Teacher Resource Center/Top 10 Fun Facts/Oboe

Top 10 Oboe Facts

By Zachariah Friesen



Oboe

Oboe

Fact 1: What’s an oboe? Oboe is a double reed instrument. A double reed consists of two flattened blades of bamboo that produce sound through the vibrations of one blade against the other.

Fact 2: A reed? A double reed!? Yes, actually serious oboe players often make their own reeds. Many professional oboe players spend more time making and perfecting reeds than they do practicing their instrument.

Fact 3: Where did the oboe come from? The oboe is descended from an instrument known as the shawm that dates from about 2800 B.C in the Middle East. It was introduced to the French courts in the mid-17th century and became part of classical orchestras in the beginning of the 18th century.

Fact 4: Any oboe siblings? The oboe family, like most families, consists of weird members that you hardly ever see, and some you see all the time. These include the Shawm (the original), Oboe D’Amore (the Oboe of Love), the English Horn (Cor Anglais), the Hecklephone (bass oboe), and the Musette (piccolo oboe).

Fact 5: So what does an oboe sound like? “The sounds of the oboe are suitable for expressing simplicity, artless grace, gentle happiness, or the grief of a weak soul. It renders these admirably in cantabile passages. It can also convey a degree of agitation, but one must be careful not to intensify this to cries of passion, to vehement outbursts of anger, threats or heroism: its thin, bitter-sweet tones then become feeble and altogether grotesque.” ~ Hector Berlioz – composer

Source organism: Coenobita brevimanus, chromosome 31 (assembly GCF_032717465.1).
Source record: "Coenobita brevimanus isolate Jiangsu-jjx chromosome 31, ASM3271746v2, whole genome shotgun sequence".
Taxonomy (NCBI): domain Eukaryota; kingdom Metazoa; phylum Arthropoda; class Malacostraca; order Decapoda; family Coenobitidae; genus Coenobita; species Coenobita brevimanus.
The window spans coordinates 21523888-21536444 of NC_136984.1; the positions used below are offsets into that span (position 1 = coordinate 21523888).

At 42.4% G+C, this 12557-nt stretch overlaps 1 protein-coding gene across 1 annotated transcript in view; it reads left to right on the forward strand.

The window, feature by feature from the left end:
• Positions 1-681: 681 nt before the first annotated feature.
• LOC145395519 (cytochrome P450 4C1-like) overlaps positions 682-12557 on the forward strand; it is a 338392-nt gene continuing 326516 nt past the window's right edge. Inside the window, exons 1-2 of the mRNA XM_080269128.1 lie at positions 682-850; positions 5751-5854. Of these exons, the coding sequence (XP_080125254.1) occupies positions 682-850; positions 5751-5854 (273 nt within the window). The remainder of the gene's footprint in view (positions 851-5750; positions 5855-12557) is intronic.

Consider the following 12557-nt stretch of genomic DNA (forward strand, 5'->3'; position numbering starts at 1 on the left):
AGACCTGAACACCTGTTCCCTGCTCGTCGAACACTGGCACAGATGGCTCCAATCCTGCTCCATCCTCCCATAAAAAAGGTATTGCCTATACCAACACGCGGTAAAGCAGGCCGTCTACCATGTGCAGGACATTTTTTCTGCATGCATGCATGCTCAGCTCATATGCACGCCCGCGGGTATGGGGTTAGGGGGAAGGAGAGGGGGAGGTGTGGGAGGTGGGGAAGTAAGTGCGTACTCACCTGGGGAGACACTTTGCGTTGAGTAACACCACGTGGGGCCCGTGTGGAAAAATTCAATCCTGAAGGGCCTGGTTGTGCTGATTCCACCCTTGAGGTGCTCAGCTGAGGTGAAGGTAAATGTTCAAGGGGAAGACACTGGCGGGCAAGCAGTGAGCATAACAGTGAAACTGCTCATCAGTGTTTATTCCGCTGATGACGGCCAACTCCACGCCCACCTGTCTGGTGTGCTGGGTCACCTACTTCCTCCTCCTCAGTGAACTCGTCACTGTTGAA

Fact 6: Great, well what does the English Horn sound like? “Quick runs for the cor anglais (English Horn) sound even worse than they do for the oboe. Its tone is less penetrating, more veiled and deeper than that of the oboe, and is therefore not suitable for expressing the gaiety of rustic tunes. It is not capable either of voicing passionate laments, and tones of acute grief are more or less beyond its reach. It is a melancholy, dreamy and rather noble voice, with a somewhat subdued and distant tone. This makes it superior to any other instrument when the intention is to move by reviving images and feelings from the past, and when the composer wishes to touch the hidden chords of tender memories.” ~ Hector Berlioz – composer

Fact 7: Wait go back, “The Oboe of Love”? The Oboe D’Amor (or Oboe of Love) was first made and composed for in the 17th Century (the Baroque era), Bach and other master composers used it frequently. After sleeping through the Classical period it returned to from hibernation to prominence in the Romantic Era most notably by Strauss and Ravel. It’s bigger than an oboe and the bell is shaped like a pear.

Oboe d'amore

Oboe d’Amore

Fact 8: Oboe sure is a funny word… The word "Oboe" comes from a French Word Hautbois (pronounced HOE-boy) that translates to “High-Wood” or “Loud-Wood”.

Fact 9: What do oboists do for fun? The fastest oboe player in the world, Jack Cozen Harel, played Nicolai Rimsky-Korsakov’s Flight of the Bumble Bee in 26.1 Seconds and is in the Guinness Book of World Records as the fastest oboe player in the world. That's 409 notes in 26.1 seconds which is a little over 15 notes per second.

The Flight of the Bumble Bee - Oboe

The Flight of the Bumble Bee – Oboe

Fact 10: Big deal, get to the good stuff. When does it enter in Bolero? Ravel brought back the Oboe D’Amore in Bolero and it is the first of the oboe family to enter with the melody. It enters 5th after the Eb Clarinet and right before the flutes and muted trumpet. Upon the 10th iteration of the melody, Ravel employs the oboe, English Horn AND the Oboe D’Amore for a colorful orchestration of siblings. Exciting, n’est pas?

Looking for oboe sheet music? Look no further! We have all you need at Sheet Music Plus.




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